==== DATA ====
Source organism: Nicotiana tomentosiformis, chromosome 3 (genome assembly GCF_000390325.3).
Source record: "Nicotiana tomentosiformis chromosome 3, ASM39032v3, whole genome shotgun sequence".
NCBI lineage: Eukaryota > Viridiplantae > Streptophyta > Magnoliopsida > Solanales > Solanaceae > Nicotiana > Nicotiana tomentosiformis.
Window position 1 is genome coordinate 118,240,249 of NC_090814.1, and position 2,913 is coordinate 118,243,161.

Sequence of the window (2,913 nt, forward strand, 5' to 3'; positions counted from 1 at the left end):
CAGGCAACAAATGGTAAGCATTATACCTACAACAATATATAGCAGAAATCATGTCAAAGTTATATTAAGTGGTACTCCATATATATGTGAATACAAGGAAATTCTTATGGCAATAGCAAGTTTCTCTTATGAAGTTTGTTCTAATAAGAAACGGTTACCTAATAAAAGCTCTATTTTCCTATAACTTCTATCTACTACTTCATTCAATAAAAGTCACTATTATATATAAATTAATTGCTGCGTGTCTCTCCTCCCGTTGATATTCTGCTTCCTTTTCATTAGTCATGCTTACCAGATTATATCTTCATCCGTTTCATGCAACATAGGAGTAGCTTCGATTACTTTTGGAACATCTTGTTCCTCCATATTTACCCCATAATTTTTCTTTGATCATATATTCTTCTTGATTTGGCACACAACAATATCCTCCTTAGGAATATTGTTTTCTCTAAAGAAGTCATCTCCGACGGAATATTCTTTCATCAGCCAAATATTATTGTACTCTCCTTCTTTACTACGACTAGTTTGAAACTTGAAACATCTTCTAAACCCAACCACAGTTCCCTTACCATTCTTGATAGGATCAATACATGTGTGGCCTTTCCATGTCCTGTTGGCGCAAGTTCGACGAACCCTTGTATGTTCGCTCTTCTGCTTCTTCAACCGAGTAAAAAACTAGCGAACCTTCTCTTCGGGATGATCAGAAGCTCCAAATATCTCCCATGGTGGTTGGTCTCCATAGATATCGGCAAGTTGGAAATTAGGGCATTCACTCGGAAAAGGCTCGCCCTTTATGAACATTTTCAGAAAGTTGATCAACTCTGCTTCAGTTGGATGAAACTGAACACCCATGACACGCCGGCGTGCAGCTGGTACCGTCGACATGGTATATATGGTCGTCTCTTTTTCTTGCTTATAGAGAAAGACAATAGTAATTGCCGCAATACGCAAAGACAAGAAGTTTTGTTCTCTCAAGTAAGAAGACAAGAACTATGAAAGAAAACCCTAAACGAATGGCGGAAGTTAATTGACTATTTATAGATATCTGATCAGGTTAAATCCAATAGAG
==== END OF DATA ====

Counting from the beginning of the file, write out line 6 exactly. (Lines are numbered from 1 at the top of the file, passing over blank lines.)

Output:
CAGGCAACAAATGGTAAGCATTATACCTACAACAATATATAGCAGAAATCATGTCAAAGTTATATTAAGTGGTACTCCATATATATGTGAATACAAGGAAATTCTTATGGCAATAGCAAGTTTCTCTTATGAAGTTTGTTCTAATAAGAAACGGTTACCTAATAAAAGCTCTATTTTCCTATAACTTCTATCTACTACTTCATTCAATAAAAGTCACTATTATATATAAATTAATTGCTGCGTGTCTCTCCTCCCGTTGATATTCTGCTTCCTTTTCATTAGTCATGCTTACCAGATTATATCTTCATCCGTTTCATGCAACATAGGAGTAGCTTCGATTACTTTTGGAACATCTTGTTCCTCCATATTTACCCCATAATTTTTCTTTGATCATATATTCTTCTTGATTTGGCACACAACAATATCCTCCTTAGGAATATTGTTTTCTCTAAAGAAGTCATCTCCGACGGAATATTCTTTCATCAGCCAAATATTATTGTACTCTCCTTCTTTACTACGACTAGTTTGAAACTTGAAACATCTTCTAAACCCAACCACAGTTCCCTTACCATTCTTGATAGGATCAATACATGTGTGGCCTTTCCATGTCCTGTTGGCGCAAGTTCGACGAACCCTTGTATGTTCGCTCTTCTGCTTCTTCAACCGAGTAAAAAACTAGCGAACCTTCTCTTCGGGATGATCAGAAGCTCCAAATATCTCCCATGGTGGTTGGTCTCCATAGATATCGGCAAGTTGGAAATTAGGGCATTCACTCGGAAAAGGCTCGCCCTTTATGAACATTTTCAGAAAGTTGATCAACTCTGCTTCAGTTGGATGAAACTGAACACCCATGACACGCCGGCGTGCAGCTGGTACCGTCGACATGGTATATATGGTCGTCTCTTTTTCTTGCTTATAGAGAAAGACAATAGTAATTGCCGCAATACGCAAAGACAAGAAGTTTTGTTCTCTCAAGTAAGAAGACAAGAACTATGAAAGAAAACCCTAAACGAATGGCGGAAGTTAATTGACTATTTATAGATATCTGATCAGGTTAAATCCAATAGAG